This is advancement from previous analyses in which the majority of putative predictors of IL-2 response were related to post-treatment parameters [265,266]. In renal cell carcinoma an additional biomarker has been described, carbonic anhydrase IX, whose expression in pre-treatment lesions may be associated with higher likelihood of response [267]; interestingly, carbonic anhydrase IX is not expressed by melanomas although they display a similar ranges of responsiveness to IL-2 therapy, suggesting, that this molecule may be a biomarker of a particular phenotype associated with responsive lesions but not the determinant of responsiveness [268]. In any case, further validation, together with a better understanding of the biology of these tumors will hopefully enhance the usefulness of these candidate biomarkers.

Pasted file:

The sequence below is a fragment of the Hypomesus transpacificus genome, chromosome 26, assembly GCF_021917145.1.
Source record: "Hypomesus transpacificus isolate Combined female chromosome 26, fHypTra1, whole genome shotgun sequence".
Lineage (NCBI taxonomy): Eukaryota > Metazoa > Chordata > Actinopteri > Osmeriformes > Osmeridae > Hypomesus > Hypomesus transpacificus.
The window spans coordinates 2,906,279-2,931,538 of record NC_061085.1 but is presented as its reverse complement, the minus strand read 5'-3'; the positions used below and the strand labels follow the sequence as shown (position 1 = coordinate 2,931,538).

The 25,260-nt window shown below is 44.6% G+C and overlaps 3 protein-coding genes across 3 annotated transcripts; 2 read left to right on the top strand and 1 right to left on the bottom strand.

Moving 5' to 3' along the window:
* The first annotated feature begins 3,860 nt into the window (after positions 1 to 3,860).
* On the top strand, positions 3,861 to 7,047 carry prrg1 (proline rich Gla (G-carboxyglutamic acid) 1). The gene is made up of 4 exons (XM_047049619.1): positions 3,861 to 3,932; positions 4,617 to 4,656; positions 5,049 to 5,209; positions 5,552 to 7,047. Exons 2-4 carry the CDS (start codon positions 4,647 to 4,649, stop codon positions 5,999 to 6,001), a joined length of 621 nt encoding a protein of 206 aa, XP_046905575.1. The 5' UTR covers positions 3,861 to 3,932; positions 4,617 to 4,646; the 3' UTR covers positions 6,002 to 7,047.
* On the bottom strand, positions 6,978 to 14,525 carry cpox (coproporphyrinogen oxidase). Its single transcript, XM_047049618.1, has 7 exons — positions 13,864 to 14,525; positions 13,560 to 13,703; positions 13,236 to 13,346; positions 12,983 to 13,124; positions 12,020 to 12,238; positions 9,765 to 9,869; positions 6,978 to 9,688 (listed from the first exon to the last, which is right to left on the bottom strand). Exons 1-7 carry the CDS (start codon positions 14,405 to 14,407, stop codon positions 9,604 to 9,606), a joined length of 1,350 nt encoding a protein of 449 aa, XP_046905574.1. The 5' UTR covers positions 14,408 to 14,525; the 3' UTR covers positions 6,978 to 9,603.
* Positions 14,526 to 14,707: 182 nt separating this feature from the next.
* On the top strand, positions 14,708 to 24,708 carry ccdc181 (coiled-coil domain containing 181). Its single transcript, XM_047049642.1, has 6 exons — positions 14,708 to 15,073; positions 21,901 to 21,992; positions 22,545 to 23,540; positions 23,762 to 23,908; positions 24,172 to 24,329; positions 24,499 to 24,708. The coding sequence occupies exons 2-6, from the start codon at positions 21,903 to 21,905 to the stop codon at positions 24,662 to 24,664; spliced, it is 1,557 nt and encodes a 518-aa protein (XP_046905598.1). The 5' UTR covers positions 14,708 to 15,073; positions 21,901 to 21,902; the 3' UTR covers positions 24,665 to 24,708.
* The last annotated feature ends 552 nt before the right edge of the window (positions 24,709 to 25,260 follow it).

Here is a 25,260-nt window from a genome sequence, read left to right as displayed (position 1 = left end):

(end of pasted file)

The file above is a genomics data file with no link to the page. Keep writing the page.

It has recently been shown that treatment with anti CTLA-4 antibodies can induce clinical responses in few patients previously vaccinated with irradiated, autologous granulocyte-macrophage colony-stimulating factor (GM-CSF)-secreting cancer cells [269]. However, a large phase III study on hormone refractory prostate cancer-bearing patients treated with the same vaccine (but not anti-CTLA-4 antibody) failed to demonstrate effectiveness leading to early termination of the clinical protocol [270,271].